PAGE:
Having damaged or broken glass not only looks awful but will vastly decrease the warmth, insulation and security of a building. Broken glass is not very good as insulating, also drawing the attention of potential vandals and burglars. How does glass get damaged to the point where the windows need replacing or repairing?
To help understand why a double-glazed window might crack, it’s helpful to know how one is made. There are two panes of glass placed either side of a vacuum or a layer of inert gas. This makes a barrier to either repel or contain heat to maintain your property at a stable temperature. As a sealed unit, the pressure is constant inside the gap with the air pressure on the outside of the glass. The period when most breaks occur is during the winter where the extremely low temperatures of outside are on one side of the glass while the warmth of our central heating is on the other. It is this temperature difference that can cause issues.
Windows in particular are a more delicate defence against the outside elements. The glass withstands hail, rain, wind, snow, excess heat and UV rays. Over time, the seasonal changes with rising and falling temperatures will affect the integrity of the glass in the windows. Humidity is a particular problem for deterioration of window sashes. In the UK we see a lot of rain and high moisture which can lead to eventual cracking of glass and window components. For a Gloucester Double Glazing Company, visit https://www.firmfix.co.uk/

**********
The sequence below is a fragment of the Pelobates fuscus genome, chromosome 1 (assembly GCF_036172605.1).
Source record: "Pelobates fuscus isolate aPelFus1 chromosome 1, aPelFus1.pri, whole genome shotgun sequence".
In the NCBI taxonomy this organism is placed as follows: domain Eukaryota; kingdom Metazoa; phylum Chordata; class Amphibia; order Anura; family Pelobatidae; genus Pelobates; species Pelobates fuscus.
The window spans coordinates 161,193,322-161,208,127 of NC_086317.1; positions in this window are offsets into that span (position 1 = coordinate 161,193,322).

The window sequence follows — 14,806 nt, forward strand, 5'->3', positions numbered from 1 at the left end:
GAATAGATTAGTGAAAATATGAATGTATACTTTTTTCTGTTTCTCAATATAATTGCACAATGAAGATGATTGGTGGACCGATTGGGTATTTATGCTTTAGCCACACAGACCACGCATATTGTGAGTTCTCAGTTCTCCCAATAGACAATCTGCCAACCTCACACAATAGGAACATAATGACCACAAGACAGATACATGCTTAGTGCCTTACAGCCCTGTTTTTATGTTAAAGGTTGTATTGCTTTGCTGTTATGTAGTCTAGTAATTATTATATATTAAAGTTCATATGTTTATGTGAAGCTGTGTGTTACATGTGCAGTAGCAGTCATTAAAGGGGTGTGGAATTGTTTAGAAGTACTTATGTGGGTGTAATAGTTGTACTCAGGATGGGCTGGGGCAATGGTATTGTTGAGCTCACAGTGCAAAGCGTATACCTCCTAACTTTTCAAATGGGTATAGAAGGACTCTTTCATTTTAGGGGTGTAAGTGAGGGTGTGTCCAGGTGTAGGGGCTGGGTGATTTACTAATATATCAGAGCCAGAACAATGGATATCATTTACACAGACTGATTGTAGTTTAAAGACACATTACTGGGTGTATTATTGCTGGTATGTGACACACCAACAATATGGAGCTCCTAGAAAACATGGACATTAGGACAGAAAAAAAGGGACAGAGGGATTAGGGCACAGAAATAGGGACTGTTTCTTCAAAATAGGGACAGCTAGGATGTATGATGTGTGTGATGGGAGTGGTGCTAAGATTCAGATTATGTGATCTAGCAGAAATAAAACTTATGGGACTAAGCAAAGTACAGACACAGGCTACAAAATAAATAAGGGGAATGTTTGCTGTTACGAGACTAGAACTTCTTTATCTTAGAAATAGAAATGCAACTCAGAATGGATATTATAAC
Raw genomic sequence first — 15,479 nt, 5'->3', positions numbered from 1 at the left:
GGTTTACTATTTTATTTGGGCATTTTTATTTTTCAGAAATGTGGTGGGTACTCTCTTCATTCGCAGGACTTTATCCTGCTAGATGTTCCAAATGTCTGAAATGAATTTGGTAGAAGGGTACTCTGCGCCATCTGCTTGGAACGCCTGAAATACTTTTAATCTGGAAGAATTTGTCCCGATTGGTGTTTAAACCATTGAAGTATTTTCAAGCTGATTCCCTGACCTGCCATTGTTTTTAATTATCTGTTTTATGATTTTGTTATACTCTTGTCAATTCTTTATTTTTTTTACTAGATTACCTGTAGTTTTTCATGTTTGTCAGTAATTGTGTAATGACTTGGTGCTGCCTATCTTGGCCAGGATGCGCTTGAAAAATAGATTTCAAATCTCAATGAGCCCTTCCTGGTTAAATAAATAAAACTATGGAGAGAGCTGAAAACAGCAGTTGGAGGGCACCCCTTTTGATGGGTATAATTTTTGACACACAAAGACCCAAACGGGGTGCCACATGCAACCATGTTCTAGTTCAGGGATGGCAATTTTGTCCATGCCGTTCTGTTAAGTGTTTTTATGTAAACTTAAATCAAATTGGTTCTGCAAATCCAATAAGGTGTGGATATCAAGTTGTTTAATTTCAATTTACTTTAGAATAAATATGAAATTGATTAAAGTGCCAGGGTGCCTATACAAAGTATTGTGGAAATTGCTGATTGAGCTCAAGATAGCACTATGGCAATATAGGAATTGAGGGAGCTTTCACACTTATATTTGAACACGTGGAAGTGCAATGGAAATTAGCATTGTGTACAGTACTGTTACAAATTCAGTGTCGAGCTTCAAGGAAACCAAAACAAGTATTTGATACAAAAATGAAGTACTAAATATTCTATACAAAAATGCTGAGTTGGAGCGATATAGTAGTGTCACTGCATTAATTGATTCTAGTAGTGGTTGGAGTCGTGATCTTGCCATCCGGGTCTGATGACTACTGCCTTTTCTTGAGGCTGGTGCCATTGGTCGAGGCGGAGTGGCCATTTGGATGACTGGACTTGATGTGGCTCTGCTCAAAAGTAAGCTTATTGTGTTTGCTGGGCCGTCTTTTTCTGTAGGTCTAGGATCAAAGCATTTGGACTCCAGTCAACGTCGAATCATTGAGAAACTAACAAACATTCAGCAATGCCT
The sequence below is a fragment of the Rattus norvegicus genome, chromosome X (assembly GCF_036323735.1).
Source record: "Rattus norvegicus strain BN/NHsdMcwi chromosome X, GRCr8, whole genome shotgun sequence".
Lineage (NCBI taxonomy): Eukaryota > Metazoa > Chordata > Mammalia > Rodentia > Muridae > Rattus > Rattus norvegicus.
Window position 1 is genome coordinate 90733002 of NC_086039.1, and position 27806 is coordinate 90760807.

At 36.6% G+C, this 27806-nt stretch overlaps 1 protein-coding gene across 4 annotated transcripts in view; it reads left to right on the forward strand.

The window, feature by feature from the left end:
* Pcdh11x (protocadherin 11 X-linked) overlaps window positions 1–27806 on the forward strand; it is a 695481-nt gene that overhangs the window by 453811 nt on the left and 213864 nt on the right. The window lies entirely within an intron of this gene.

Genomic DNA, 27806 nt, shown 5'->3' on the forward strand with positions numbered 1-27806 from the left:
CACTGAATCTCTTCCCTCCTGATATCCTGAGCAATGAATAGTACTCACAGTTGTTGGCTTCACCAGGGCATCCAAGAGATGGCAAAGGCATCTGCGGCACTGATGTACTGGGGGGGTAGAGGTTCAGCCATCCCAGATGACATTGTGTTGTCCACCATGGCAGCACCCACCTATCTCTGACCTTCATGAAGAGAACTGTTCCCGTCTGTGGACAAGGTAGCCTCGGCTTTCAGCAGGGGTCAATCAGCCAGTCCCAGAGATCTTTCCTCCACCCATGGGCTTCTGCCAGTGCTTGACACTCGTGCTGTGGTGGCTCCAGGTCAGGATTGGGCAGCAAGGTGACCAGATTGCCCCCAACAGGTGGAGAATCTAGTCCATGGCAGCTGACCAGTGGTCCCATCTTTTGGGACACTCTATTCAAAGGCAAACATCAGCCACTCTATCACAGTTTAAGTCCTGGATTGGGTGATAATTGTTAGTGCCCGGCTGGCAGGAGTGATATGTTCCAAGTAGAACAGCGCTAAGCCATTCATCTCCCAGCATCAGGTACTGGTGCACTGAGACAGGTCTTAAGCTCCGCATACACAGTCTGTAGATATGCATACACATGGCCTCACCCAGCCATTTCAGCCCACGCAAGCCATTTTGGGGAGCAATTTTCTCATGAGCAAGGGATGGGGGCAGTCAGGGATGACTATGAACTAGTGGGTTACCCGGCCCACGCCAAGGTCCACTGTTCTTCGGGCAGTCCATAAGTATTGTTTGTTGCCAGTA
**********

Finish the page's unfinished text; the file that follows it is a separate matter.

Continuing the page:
2) Physical Impacts
We need glass in our homes and workplaces to let in the natural light and a refreshing breeze. Glass nowadays is incredibly strong and durable, withstanding reasonable impact but it will still break or crack if it is hit by a solid object with force. Most glass damage is caused by people, whether it’s a cricket ball or intentional vandalism. In some instances, large birds have flown into glass and shattered it.
3) Window Age
As with anything, the passing of time and wear and tear will lead to a deterioration in the condition of a window. Even the most cared for glass in a mild climate will not last forever. It’s not just the glass but the window’s components that age. Even glass that’s never been the victim of impact or harsh weather can develop cracks over time due to the natural contraction and expansion of structures.
The better the strength of the glass, the less likely it is to experience a crack. A thick sheet is more resistant to stress than a thin sheet for obvious reasons. When choosing new windows, bear this in mind and opt for a thicker pane of glass. Square or round windows have the lowest risk of suffering a crack or break due to its greater flexibility. A shorter pane of glass has less space to flex than a larger piece of glass. The window shape least likely to suffer breaks would be a tall, narrow window.